Right from the stop-start bass groove that opens "The Emperor," it's immediately clear that Ethiopian Knights is more indebted to funk -- not just funky jazz, but the straight-up James Brown/Sly Stone variety -- than any previous Donald Byrd project. And, like a true funk band, Byrd and his group work the same driving, polyrhythmic grooves over and over, making rhythm the focal point of the music. Although the musicians do improvise, their main objective is to keep the grooves pumping, using their solos more to create texture than harmonic complexity. That's why jazz purists began to detest Byrd with this album (though the follow-ups certainly cinched it); in truth, even though Ethiopian Knights did move Byrd closer to R&B, it's still more jazz than funk, and didn't completely foreshadow his crossover.
The dense arrangements and lo-o-o-ng workouts (two of the three tracks are over 15 minutes) are indicative of Byrd's continued debt to Miles Davis, in particular the bevy of live double LPs Davis issued in the early '70s. Byrd again leads a large ensemble, but with mostly different players than on his recent sessions; some come from the group assembled for Bobby Hutcherson's Head On album, others from the Jazz Crusaders. That's part of the reason there are fewer traces of hard bop here, but it's also clear from the title that Byrd's emerging Afrocentric consciousness was leading him -- like Davis -- to seek ways of renewing jazz's connection to the people who created it. Even if it isn't quite as consistent as Kofi and Electric Byrd, Ethiopian Knights is another intriguing transitional effort that deepens the portrait of Byrd the acid jazz legend.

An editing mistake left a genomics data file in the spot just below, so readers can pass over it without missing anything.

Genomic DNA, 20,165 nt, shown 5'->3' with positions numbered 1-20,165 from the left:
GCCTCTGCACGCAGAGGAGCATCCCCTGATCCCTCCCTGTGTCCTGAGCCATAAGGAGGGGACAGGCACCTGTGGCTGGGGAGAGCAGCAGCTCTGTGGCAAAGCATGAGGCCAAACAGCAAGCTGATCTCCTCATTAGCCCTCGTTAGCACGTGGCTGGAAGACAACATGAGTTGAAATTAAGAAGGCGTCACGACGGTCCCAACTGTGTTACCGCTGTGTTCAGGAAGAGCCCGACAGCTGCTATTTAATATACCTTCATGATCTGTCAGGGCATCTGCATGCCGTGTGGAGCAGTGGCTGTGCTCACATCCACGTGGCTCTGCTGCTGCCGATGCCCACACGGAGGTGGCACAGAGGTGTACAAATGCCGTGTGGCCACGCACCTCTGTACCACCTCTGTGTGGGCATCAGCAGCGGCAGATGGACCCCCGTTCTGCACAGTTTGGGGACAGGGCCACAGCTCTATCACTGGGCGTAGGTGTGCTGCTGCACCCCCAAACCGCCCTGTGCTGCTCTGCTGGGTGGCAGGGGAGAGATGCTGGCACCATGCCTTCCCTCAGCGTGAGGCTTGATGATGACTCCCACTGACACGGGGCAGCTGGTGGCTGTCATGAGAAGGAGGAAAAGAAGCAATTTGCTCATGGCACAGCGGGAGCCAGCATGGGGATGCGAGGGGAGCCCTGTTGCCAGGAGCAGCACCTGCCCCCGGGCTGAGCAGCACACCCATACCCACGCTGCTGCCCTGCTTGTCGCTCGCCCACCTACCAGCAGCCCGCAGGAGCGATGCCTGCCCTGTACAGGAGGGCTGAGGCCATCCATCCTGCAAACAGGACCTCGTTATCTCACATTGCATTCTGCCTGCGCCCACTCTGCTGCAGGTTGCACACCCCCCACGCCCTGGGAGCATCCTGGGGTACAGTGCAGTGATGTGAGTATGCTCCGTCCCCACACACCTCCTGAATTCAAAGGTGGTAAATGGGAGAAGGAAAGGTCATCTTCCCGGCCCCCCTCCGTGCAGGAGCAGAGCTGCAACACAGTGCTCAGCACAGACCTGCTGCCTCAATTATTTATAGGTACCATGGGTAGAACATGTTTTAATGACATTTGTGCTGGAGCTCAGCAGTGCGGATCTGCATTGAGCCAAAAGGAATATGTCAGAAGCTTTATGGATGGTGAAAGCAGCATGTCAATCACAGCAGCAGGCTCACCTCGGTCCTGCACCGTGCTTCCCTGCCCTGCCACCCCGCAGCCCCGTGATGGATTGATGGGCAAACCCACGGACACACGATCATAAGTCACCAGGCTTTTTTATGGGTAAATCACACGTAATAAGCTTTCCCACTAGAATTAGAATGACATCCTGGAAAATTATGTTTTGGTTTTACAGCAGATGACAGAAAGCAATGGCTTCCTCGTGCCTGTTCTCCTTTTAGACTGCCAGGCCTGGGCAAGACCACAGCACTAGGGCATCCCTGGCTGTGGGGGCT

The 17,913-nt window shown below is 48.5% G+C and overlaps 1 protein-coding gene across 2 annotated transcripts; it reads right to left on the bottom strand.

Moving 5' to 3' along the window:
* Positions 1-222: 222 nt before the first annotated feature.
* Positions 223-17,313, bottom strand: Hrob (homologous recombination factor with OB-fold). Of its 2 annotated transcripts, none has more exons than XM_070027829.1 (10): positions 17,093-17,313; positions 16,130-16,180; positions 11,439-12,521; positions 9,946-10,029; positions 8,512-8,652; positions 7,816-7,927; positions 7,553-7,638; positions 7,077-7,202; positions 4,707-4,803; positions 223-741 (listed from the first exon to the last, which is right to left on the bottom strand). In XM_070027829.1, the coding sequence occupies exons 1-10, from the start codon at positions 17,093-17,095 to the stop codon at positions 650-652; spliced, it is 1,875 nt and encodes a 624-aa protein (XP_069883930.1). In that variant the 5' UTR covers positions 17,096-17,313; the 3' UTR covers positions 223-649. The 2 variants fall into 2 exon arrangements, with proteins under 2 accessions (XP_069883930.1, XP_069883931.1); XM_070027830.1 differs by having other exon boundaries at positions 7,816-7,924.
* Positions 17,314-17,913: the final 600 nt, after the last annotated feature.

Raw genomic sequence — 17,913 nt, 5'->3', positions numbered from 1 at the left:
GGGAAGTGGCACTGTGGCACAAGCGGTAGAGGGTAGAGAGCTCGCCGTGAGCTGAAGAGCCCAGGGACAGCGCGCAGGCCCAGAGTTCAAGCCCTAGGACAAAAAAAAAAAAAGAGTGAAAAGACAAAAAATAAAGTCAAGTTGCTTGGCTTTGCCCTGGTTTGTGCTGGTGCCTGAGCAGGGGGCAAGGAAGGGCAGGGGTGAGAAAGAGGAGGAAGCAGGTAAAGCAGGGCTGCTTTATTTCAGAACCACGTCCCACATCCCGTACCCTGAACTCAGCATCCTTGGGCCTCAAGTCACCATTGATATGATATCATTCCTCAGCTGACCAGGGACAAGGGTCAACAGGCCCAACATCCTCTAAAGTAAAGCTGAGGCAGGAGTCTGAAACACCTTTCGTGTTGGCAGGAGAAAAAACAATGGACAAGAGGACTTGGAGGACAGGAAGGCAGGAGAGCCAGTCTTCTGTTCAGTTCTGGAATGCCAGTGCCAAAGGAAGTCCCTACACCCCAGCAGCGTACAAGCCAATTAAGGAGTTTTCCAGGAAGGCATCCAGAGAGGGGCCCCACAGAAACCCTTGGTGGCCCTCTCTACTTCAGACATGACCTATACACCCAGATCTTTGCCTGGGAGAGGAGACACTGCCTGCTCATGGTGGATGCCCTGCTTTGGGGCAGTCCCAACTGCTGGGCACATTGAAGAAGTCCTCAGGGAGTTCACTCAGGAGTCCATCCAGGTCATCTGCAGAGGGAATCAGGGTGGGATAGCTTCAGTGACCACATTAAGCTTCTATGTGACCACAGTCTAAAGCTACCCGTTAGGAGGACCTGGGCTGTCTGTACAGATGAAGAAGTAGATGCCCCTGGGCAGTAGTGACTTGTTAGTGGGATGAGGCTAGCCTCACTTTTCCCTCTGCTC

AllMusic Review by Steve Huey
|Brand||Blue Note Records|
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